This Blood-Sucking 'Dracula' Ant Is One Of The 133 Species Recently Discovered By Scientists

'Even the tiniest organisms can be beautiful and important'.
Dracula ant, Stigmatomma sakalava.
Dracula ant, Stigmatomma sakalava.
California Academy of Sciences

More than a hundred animals and plants - including an armoured lizard, a blood sucking ant and a colourful sea slug - are among the newly discovered species added to Earth’s tree of life.

From a fleet of shining beetles to sharks and an alarming bird virus, they span five continents and three oceans.

The 133 new species were discovered by researchers venturing into vast deserts, to the depths of the oceans, scouring thick rainforests and towering mountain ranges.

Dr Shannon Bennett, of the California Academy of Sciences, said: “Biodiversity scientists estimate we have discovered less than 10 per cent of the species on our planet.

“Academy scientists tirelessly explore the lesser-known regions of Earth - not only to discover new species, but also to uncover the importance of these species to the health of our natural systems.

“Each of these species, known and as-yet-unknown is a wonder unto itself, but may also hold the key to ground-breaking innovations in science, technology, or society.

“Species live together in rich networks that thrive on complexity whether we can see it or not. Even the tiniest organism can be beautiful and important.”

New Philippine fish.
New Philippine fish.
California Academy of Sciences

The flashy ‘twilight zone’ groppo is the deepest fish discovered by human hands. Pink-and-yellow, the Grammatonotus brianne was captured on film at 487 feet off the Philippines.

Dr Luiz Rocha said: “This groppo is the most beautiful fish I’ve ever seen. But beyond its looks, it’s a reminder that we know very little about the mysterious half-lit reefs we call the twilight zone.”

Stigmatomma - ‘Dracula ants’ that build tiny colonies beneath the Madagascan soil are known to wound larvae before drinking their blood.

An elongated jaw with two large pincers also allows the ants to grasp prey mostly comprised of centipedes, but also beetle larvae.

Dracula ant, Stigmatomma sakalava.
Dracula ant, Stigmatomma sakalava.
California Academy of Sciences
Alex Wild /

Dr Flavia Esteves said: “Because these ants are so rarely collected finding them is like uncovering buried treasure.

“Most Stigmatomma species spend the entirety of their lives beneath the soil or inside rotten logs.”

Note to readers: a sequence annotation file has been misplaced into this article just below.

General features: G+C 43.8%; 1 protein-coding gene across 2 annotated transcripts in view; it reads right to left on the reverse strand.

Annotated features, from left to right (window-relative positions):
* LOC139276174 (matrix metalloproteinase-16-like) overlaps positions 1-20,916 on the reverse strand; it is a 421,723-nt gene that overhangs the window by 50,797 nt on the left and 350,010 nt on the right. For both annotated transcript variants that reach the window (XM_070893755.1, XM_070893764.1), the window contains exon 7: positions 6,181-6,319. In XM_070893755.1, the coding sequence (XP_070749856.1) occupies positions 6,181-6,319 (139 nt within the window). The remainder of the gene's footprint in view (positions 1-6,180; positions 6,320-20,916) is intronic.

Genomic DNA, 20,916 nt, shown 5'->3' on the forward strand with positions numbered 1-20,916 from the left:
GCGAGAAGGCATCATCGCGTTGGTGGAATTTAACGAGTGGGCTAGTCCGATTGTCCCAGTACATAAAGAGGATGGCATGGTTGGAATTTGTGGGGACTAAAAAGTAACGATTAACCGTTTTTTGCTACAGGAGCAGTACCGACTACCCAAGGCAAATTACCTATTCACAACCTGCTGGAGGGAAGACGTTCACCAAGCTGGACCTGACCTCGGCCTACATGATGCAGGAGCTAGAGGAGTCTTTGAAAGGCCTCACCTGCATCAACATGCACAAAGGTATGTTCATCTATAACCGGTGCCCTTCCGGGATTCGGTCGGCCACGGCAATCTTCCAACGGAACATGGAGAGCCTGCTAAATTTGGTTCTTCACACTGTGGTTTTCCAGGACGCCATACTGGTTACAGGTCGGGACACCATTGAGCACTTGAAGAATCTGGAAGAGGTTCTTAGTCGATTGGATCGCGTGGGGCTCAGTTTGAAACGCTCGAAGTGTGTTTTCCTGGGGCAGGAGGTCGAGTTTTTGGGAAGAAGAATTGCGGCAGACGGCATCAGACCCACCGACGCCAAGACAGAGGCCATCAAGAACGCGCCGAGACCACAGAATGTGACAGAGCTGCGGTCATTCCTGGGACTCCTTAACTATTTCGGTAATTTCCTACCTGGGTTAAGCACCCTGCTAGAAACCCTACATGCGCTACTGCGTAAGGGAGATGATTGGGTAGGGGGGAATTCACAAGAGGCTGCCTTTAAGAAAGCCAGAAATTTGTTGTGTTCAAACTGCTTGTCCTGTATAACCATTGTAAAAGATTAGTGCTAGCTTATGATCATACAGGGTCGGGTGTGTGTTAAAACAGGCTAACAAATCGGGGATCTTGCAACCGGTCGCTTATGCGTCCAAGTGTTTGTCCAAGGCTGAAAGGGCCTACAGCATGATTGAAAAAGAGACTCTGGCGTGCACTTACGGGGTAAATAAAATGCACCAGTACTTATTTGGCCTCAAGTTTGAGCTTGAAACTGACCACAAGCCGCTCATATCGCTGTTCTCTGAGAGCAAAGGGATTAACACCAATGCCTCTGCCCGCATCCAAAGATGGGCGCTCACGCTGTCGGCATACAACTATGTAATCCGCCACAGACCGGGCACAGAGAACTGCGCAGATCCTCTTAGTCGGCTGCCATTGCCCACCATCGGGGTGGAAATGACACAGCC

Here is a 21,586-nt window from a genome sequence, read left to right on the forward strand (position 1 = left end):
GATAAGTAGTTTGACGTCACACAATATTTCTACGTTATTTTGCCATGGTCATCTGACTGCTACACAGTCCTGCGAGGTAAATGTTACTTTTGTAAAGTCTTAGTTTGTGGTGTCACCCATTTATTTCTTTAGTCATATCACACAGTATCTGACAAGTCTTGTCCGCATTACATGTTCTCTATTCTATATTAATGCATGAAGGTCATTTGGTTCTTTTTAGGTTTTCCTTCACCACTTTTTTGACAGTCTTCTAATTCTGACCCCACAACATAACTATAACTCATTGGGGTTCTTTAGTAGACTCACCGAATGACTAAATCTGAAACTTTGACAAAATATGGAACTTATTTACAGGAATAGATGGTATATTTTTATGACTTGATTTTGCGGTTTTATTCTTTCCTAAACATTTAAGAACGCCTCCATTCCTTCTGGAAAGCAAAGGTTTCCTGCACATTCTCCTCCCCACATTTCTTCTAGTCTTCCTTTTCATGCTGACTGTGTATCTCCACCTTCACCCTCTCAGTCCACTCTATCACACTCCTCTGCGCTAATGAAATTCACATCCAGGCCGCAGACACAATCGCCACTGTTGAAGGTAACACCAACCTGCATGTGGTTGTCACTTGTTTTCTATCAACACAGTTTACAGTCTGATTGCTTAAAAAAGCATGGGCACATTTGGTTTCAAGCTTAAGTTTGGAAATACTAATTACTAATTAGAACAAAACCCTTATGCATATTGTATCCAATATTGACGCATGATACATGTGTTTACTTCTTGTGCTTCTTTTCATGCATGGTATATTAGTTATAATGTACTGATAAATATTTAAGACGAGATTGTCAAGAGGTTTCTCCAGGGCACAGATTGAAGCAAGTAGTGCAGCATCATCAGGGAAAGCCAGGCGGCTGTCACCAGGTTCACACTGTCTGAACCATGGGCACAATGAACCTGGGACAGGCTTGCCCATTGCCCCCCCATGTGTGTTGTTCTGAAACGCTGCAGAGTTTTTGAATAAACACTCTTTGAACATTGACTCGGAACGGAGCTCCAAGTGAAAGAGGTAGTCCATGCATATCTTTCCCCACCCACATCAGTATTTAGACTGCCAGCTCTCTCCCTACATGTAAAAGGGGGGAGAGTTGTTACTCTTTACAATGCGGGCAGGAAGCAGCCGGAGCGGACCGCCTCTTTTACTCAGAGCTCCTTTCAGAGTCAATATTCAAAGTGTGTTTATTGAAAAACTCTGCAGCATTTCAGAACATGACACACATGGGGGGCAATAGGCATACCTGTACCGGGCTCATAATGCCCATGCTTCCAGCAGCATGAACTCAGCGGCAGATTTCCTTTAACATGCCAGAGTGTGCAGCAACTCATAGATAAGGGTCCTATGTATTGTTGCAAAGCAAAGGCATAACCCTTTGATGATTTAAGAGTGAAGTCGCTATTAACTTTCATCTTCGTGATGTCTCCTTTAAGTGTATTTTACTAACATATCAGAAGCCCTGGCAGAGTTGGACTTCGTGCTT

A new species of bee-fly (Bombyliidae) from Madagascar may cause passers-by to look twice.

Dr Michelle Trautwein said: “”Don’t be deceived by stripes or fuzzy adornments.”

Named Thevenetimyia spinosavus which translates to “thorny grandfather”, this grey-haired bee fly was discovered by Natalia Maass, who worked with Trautwein for two summers as an undergraduate intern.

African bee fly, Thevenetimyia spinosavus.
African bee fly, Thevenetimyia spinosavus.
California Academy of Sciences

After more than a dozen combined expeditions to the damp rainforests of Madagascar and cloud-kissed mountains of southwestern China, Dr. Dave Kavanaug is sharing 36 exciting new discoveries.

Ground beetles are a wildly diverse group of winged and wingless predators that feast on other insects, and some are known to survive in extreme environments around the world.

Twenty-six of Kavanaugh’s recent species discoveries hail from Madagascar’s Ranomafana National Park – an area of lush tropical rainforest stretching nearly 160 square miles across the southwestern portion of the island.

During one 5-week expedition, Kavanaugh’s daughter Kathryn (for whom he later named a beetle Chlaenius kathrynae) assisted him in the field by searching for species of ground beetles in the leaf litter.

Several additional new species (including three new genera) are described from the Gaoligong Mountains of China’s Yunnan Province, a region where extreme physical geography has caused a jaw-dropping array of species to evolve over millennia.

Amid outcroppings of granite in the arid, sloping lowlands of southern Angola, a newly discovered species of lizard wedges itself into particularly tight crevices, head-first.

California Academy of Sciences

Only threatening spines are left exposed along its body and tail to deter approaching predators.

Dr. Edward Stanley said scans revealed that the tiny, bony spikes of Cordylus namakuiyus are actually embedded in the lizard’s skin rather than attached to the skeleton itself.

“CT technology allowed us to visualise and measure the armoring structure in this new lizard species,” he said.

New invertebrate species highlights include five fossil species of ancient urchins and one fossil sand dollar described by invertebrate zoology curator Dr. Rich Mooi, and seven colourful new sea slugs - or nudibranchs.

These are described from the world’s shallow reefs-including one from California-by longtime invertebrate zoology curator Dr. Terry Gosliner.

California Academy of Sciences

A new Pacific skate fish was discovered in the Pacific and a new rainforest beetle in Madagascar - a hugely diverse group of insects, both with wings and without, that feast on other insects.

The flowering shrub Symplocos nigridentata is one of six new plants discovered. Symplocos is a genus of flowering plants, containing about 250 species native to Asia, Australia and the Americas.

Even a new virus was identified, which causes deformed beaks in birds. It belongs to the picornavirus family which includes human infections like polio, hepatitis A, and the common cold.

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